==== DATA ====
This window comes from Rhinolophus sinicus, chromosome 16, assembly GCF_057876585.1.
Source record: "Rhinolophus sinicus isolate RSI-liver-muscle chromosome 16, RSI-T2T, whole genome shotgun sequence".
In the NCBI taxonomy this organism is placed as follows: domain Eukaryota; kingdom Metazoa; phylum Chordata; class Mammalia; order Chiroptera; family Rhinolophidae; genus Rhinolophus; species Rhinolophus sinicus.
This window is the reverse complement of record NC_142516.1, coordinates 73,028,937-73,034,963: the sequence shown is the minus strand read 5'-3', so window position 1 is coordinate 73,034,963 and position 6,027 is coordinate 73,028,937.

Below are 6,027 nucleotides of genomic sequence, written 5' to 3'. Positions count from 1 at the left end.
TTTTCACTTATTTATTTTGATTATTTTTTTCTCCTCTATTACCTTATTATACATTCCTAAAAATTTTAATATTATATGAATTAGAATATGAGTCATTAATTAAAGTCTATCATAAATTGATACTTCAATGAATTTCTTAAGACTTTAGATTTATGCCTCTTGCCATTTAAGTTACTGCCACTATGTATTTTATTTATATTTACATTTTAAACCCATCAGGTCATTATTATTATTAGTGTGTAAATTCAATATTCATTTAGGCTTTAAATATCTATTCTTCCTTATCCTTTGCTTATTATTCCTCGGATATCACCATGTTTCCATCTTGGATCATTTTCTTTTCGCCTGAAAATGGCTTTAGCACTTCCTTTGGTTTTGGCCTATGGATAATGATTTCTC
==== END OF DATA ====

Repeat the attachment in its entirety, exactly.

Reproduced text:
This window comes from Rhinolophus sinicus, chromosome 16, assembly GCF_057876585.1.
Source record: "Rhinolophus sinicus isolate RSI-liver-muscle chromosome 16, RSI-T2T, whole genome shotgun sequence".
In the NCBI taxonomy this organism is placed as follows: domain Eukaryota; kingdom Metazoa; phylum Chordata; class Mammalia; order Chiroptera; family Rhinolophidae; genus Rhinolophus; species Rhinolophus sinicus.
This window is the reverse complement of record NC_142516.1, coordinates 73,028,937-73,034,963: the sequence shown is the minus strand read 5'-3', so window position 1 is coordinate 73,034,963 and position 6,027 is coordinate 73,028,937.

Below are 6,027 nucleotides of genomic sequence, written 5' to 3'. Positions count from 1 at the left end.
TTTTCACTTATTTATTTTGATTATTTTTTTCTCCTCTATTACCTTATTATACATTCCTAAAAATTTTAATATTATATGAATTAGAATATGAGTCATTAATTAAAGTCTATCATAAATTGATACTTCAATGAATTTCTTAAGACTTTAGATTTATGCCTCTTGCCATTTAAGTTACTGCCACTATGTATTTTATTTATATTTACATTTTAAACCCATCAGGTCATTATTATTATTAGTGTGTAAATTCAATATTCATTTAGGCTTTAAATATCTATTCTTCCTTATCCTTTGCTTATTATTCCTCGGATATCACCATGTTTCCATCTTGGATCATTTTCTTTTCGCCTGAAAATGGCTTTAGCACTTCCTTTGGTTTTGGCCTATGGATAATGATTTCTC